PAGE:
After about 3 hours unbroken sleep I woke desperate for a pee. I could hear a rumbling and then the tinkle of ice crystals in the doorway. I heard it again. Trying not to panic I woke Stephen and Maria up. To me it sounded like snow shifting above us. I pulled on my boots and went out into the blasting wind. My headtorch beam cut through the dark mist and showed only hard packed windslab above us. No sign of movement. The wind had shifted a few degrees and was catching our doorway, that was all. I had my pee and and returned to the safety of the snow hole. After some conversation we all drifted back into an uneasy sleep which for me was again unbroken until around 6 am.

The landscape outside was still in the grip of arctic temps coupled with a vicious wind but it was stunningly beautiful as was the sunrise. To experience these moments is special and to be lucky enough to do it over and over when I escape to the hills I am truly thankful for.


Looking in the entrance of our overnight home


Pure magic!


Stephen chatting to the Medical Students before they set off for Ben Macdui

After an unusual breakfast that consisted of many "Ch's" Chicken, Cheese, Chocolate and Cappuccino (ok that last one's not a proper "Ch" but it works in my head!) we set of up through the deep snow again to the ring contour at NH 992 020 where there was more navigation exercises. The cloud was lifting and dropping and although cold the conditions were pleasant. The rest of the day was spent consolidating what we learned the day before as we paced our way to Cairn Lochan where we saw some impressive looking cornices and then made our way down the north western slopes off the plateau and followed the buried path back to the car park at Coire Cas.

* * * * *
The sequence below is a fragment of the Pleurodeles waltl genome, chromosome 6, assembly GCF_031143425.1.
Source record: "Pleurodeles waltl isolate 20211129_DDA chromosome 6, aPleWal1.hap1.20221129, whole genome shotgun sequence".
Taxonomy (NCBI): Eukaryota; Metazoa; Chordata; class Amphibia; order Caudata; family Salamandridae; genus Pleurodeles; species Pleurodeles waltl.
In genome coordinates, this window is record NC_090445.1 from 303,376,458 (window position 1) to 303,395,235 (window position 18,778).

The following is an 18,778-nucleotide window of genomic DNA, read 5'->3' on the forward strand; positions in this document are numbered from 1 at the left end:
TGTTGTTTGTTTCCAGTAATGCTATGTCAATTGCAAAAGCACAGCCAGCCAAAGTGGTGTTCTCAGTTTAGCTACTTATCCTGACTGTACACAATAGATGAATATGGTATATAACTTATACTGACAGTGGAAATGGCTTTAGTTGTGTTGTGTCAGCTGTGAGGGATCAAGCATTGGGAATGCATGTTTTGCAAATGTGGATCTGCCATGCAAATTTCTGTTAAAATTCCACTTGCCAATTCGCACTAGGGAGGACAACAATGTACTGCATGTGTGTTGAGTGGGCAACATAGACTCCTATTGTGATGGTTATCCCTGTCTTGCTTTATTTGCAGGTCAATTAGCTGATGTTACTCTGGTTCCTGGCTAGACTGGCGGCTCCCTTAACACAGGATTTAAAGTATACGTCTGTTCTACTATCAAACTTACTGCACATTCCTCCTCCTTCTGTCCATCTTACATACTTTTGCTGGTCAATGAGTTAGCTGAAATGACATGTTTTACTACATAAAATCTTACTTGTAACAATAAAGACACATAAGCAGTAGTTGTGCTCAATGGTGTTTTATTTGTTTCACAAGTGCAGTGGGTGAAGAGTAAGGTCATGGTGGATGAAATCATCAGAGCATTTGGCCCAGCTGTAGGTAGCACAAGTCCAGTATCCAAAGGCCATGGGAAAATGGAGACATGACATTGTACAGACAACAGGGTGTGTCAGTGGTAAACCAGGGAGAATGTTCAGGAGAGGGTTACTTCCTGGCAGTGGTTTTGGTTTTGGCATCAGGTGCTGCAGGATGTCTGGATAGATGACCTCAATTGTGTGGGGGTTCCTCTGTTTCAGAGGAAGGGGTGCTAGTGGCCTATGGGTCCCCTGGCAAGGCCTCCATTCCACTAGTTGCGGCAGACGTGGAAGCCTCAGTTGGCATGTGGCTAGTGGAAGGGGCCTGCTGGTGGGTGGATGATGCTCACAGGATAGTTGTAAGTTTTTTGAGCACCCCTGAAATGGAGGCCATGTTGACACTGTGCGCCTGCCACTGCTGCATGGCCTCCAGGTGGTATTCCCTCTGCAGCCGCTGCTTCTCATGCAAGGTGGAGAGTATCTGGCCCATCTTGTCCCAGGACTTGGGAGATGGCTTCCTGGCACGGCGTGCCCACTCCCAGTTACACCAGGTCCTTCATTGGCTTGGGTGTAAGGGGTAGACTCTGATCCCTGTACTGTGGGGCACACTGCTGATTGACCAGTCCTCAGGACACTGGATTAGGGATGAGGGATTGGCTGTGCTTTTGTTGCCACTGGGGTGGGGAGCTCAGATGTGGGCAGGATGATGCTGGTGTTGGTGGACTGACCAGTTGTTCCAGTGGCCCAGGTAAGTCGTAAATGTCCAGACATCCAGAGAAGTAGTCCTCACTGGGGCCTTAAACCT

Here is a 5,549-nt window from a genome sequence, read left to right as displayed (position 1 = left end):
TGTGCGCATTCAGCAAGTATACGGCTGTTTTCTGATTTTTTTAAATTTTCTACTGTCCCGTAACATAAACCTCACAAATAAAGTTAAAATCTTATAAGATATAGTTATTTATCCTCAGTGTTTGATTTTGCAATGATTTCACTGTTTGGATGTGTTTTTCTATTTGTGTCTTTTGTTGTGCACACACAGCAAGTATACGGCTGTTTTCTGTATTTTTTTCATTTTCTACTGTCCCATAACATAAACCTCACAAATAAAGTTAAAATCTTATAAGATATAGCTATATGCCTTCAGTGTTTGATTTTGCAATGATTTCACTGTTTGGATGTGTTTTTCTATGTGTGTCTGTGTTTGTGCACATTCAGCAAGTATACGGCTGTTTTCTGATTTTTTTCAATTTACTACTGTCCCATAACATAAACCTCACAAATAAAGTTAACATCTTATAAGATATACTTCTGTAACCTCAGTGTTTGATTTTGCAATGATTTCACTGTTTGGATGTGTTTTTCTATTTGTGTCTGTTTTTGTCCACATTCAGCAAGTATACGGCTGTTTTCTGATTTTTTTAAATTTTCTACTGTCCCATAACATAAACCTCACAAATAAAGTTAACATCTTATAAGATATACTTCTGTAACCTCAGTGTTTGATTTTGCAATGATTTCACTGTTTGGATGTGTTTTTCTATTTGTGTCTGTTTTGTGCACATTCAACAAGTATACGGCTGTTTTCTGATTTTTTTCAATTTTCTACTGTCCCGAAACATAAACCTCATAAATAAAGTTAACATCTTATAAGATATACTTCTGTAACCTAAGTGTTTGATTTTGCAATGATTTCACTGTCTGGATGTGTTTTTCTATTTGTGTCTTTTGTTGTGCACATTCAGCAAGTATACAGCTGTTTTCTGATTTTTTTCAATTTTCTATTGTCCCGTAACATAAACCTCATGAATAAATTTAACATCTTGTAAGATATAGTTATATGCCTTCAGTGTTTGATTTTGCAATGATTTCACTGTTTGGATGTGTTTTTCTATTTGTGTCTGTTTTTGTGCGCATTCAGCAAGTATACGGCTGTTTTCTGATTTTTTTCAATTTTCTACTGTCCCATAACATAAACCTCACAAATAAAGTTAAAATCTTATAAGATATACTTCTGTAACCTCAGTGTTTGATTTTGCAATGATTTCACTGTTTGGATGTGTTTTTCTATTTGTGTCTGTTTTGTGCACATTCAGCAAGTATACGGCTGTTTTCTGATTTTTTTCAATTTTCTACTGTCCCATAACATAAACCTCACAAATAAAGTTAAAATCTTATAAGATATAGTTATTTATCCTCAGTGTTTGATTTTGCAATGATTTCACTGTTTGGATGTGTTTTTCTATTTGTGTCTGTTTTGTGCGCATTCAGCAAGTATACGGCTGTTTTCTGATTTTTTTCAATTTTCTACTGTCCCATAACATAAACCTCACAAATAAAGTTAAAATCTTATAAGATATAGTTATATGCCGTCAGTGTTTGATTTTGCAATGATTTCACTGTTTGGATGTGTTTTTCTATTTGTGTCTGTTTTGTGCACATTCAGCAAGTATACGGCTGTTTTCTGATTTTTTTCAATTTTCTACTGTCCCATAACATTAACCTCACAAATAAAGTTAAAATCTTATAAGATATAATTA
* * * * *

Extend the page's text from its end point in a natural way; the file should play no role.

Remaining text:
Taking bearings


Pace counting towards Cairn Lochan


Iain inspecting some impressive looking cornices


Navigational skills are obviously improving as we found contour height 1170m exactly where it should be!

Once again, going out with Iain and Kirstin from Kendal Mountaineering Services has been great value for money. I've learnt loads, gained more confidence and had a great time doing so. You can find their link on the right hand side of this page and if you fancy increasing your hill skills or just want an adventure with the safety of an instructor I wouldn't hesitate to recommend them.

9 comments:

  1. Now that looks like a proper adventure, lucky sod

    Would love to think I could do that but know I would really struggle with the cold. Maybe those down troos should be purchased......